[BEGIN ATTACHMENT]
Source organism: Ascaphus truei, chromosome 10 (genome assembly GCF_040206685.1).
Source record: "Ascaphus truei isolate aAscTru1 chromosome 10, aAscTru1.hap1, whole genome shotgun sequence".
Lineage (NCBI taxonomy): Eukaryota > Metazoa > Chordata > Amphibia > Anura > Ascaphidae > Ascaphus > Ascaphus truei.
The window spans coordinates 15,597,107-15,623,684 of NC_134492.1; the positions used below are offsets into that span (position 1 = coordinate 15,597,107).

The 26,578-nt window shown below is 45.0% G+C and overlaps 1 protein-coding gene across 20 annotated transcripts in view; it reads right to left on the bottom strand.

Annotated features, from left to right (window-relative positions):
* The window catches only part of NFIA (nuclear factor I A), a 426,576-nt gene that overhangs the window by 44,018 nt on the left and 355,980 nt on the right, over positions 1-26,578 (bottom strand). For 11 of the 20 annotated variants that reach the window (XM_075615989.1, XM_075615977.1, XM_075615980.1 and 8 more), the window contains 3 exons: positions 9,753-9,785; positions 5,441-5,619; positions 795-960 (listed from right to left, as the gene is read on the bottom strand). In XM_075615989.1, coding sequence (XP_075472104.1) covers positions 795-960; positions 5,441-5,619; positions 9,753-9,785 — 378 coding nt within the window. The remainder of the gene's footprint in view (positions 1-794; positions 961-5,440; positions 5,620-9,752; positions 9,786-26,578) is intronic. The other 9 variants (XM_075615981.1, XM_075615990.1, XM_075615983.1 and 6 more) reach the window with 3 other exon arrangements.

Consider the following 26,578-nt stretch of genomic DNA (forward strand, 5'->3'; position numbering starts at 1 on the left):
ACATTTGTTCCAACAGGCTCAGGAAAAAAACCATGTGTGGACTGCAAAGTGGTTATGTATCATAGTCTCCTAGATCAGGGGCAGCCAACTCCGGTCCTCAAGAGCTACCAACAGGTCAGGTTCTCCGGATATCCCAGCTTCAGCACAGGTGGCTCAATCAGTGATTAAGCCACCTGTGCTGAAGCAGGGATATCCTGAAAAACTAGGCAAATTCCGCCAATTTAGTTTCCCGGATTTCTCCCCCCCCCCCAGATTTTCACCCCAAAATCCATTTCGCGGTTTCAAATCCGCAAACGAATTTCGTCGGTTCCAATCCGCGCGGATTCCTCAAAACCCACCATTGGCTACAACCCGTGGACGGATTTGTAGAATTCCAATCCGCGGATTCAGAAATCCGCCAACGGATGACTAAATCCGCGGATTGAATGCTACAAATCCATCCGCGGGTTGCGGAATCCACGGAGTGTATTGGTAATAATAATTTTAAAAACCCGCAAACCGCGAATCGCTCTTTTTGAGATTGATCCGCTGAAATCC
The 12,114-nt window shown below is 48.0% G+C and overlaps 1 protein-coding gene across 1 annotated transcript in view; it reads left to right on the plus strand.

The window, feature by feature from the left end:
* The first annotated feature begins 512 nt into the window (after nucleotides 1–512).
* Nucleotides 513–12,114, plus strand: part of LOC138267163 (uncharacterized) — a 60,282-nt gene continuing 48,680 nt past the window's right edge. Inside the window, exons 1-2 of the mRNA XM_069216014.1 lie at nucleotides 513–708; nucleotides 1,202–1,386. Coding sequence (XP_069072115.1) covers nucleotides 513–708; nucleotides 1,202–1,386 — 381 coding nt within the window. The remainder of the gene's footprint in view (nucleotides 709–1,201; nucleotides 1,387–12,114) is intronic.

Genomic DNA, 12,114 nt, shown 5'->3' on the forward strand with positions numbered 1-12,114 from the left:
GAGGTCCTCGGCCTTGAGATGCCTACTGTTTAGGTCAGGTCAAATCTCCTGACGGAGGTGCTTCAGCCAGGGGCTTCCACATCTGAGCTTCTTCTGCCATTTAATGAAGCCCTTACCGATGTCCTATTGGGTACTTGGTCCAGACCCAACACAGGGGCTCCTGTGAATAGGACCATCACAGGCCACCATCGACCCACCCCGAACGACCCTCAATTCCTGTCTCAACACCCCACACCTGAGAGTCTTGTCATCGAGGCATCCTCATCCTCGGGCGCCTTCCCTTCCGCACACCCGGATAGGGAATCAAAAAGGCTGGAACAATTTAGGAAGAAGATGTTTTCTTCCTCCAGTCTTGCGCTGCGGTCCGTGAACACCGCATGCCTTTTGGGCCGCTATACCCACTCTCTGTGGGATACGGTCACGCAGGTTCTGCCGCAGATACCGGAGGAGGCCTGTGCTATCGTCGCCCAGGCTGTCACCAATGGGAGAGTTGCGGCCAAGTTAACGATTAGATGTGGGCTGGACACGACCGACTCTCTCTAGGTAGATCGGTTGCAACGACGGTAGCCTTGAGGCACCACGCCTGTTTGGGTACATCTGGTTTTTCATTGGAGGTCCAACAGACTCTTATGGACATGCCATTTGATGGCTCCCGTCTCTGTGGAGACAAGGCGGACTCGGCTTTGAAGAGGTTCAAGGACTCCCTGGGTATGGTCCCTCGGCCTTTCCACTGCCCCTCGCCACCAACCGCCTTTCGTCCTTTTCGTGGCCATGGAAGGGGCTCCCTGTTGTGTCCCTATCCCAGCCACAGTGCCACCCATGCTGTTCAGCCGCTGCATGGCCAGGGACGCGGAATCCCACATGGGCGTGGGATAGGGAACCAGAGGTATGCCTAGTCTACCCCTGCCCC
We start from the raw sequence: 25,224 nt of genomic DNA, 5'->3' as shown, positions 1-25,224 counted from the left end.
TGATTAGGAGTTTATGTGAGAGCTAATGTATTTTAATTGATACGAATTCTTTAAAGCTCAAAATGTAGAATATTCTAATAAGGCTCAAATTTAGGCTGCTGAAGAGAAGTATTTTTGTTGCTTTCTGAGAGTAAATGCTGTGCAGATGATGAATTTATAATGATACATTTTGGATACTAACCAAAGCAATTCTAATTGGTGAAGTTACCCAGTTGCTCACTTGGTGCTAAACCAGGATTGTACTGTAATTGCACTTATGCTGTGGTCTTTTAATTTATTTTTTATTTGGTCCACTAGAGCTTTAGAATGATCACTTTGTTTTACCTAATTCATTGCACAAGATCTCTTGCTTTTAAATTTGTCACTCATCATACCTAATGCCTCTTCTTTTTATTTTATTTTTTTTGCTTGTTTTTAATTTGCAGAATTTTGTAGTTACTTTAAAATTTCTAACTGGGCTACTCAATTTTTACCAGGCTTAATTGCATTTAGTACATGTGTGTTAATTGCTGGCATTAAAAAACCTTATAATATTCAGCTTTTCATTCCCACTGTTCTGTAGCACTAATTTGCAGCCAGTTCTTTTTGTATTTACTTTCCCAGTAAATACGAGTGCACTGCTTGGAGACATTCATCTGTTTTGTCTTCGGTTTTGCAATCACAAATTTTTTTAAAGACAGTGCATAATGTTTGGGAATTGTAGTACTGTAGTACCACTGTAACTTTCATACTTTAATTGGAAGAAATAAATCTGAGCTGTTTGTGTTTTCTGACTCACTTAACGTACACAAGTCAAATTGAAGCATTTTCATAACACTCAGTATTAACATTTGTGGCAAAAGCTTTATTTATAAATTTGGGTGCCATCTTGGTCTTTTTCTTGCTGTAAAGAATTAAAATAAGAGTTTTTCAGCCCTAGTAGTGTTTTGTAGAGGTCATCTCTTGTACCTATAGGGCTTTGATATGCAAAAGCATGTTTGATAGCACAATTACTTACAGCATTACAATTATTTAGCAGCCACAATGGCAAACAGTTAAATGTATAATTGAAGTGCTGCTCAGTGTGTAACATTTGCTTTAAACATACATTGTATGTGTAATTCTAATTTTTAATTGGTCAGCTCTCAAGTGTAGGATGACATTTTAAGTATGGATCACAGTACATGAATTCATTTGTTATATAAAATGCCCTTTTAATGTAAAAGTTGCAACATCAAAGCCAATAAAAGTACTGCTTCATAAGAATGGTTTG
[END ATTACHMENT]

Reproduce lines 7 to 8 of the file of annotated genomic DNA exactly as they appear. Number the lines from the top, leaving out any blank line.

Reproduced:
* The window catches only part of NFIA (nuclear factor I A), a 426,576-nt gene that overhangs the window by 44,018 nt on the left and 355,980 nt on the right, over positions 1-26,578 (bottom strand). For 11 of the 20 annotated variants that reach the window (XM_075615989.1, XM_075615977.1, XM_075615980.1 and 8 more), the window contains 3 exons: positions 9,753-9,785; positions 5,441-5,619; positions 795-960 (listed from right to left, as the gene is read on the bottom strand). In XM_075615989.1, coding sequence (XP_075472104.1) covers positions 795-960; positions 5,441-5,619; positions 9,753-9,785 — 378 coding nt within the window. The remainder of the gene's footprint in view (positions 1-794; positions 961-5,440; positions 5,620-9,752; positions 9,786-26,578) is intronic. The other 9 variants (XM_075615981.1, XM_075615990.1, XM_075615983.1 and 6 more) reach the window with 3 other exon arrangements.

Consider the following 26,578-nt stretch of genomic DNA (forward strand, 5'->3'; position numbering starts at 1 on the left):